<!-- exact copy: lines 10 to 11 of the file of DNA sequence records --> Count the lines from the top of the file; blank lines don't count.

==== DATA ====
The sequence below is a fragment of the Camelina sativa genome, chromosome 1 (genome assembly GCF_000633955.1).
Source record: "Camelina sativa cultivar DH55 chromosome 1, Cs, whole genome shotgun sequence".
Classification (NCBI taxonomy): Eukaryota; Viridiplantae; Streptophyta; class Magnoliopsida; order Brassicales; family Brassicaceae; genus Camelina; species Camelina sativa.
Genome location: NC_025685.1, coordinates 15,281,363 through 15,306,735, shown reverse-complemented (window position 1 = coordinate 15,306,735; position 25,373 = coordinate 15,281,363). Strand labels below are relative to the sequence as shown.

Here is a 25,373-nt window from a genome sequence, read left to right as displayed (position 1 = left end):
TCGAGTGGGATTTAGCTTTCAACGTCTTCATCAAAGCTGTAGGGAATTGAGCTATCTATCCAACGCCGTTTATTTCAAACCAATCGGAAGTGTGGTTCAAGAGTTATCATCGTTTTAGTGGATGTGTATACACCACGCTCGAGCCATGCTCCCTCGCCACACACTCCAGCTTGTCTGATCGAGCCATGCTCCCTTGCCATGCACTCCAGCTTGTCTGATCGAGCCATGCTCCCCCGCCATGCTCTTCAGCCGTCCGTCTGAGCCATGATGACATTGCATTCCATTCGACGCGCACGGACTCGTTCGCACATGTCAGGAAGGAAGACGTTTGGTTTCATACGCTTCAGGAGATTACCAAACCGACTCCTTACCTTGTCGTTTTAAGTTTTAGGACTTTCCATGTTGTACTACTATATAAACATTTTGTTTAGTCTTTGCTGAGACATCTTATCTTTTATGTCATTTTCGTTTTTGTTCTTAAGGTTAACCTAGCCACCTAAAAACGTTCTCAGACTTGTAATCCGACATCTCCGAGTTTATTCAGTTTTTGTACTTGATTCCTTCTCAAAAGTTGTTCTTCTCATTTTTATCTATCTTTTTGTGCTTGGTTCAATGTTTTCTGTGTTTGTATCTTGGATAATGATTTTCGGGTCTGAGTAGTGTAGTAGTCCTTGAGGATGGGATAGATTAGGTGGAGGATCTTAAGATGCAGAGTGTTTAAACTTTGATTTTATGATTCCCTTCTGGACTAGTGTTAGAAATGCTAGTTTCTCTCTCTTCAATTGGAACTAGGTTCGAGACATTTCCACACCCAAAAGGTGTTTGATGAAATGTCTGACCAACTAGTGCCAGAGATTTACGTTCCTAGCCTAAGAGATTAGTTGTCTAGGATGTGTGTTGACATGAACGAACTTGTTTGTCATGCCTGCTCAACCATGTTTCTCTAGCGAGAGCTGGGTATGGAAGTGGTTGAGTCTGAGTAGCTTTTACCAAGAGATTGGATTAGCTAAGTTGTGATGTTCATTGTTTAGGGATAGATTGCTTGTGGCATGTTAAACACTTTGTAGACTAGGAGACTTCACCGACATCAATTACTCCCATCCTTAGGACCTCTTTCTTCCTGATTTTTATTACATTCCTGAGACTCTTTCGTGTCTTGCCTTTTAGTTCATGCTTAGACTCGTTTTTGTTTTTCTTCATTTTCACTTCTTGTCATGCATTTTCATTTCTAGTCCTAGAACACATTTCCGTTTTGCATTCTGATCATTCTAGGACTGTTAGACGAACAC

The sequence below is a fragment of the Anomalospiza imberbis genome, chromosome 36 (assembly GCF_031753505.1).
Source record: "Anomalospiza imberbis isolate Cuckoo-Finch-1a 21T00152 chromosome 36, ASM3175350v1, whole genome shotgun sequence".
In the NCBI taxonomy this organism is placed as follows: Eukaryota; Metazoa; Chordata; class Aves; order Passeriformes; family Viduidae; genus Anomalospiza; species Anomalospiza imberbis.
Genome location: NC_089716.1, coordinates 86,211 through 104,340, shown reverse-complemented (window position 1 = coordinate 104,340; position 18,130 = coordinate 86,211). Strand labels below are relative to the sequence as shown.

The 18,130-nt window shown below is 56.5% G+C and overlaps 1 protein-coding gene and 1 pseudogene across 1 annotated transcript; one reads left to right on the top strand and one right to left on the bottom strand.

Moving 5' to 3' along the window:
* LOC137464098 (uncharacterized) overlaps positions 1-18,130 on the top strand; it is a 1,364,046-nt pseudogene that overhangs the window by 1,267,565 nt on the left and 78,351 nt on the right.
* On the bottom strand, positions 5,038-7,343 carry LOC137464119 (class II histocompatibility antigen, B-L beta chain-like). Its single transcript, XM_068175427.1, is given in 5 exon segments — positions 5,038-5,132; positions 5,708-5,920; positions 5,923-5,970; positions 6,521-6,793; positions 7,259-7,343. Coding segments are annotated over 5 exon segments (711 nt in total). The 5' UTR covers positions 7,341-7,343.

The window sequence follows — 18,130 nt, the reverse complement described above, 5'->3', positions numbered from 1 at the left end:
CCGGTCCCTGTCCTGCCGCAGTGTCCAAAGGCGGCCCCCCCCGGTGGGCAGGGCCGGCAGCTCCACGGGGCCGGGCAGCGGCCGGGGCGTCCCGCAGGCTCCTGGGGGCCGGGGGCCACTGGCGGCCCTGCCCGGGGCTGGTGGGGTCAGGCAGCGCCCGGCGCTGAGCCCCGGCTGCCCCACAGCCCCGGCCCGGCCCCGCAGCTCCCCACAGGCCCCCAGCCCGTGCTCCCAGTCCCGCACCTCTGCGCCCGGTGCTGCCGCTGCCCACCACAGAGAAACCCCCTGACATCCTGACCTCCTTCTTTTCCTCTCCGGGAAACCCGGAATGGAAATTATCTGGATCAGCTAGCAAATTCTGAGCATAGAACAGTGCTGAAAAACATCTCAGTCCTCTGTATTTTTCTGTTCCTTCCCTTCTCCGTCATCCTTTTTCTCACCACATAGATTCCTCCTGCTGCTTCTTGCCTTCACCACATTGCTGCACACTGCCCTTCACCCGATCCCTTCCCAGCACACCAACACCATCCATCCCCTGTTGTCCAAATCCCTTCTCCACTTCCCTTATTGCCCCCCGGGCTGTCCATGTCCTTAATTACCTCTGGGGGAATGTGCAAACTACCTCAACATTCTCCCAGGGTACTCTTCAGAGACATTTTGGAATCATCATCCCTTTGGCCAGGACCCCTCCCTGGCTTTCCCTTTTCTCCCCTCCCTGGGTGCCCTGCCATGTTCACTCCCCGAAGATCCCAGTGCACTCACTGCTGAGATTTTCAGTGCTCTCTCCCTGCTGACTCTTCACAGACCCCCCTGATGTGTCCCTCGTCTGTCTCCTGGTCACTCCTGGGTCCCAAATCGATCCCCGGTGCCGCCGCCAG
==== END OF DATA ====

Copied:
Genome location: NC_089716.1, coordinates 86,211 through 104,340, shown reverse-complemented (window position 1 = coordinate 104,340; position 18,130 = coordinate 86,211). Strand labels below are relative to the sequence as shown.

The 18,130-nt window shown below is 56.5% G+C and overlaps 1 protein-coding gene and 1 pseudogene across 1 annotated transcript; one reads left to right on the top strand and one right to left on the bottom strand.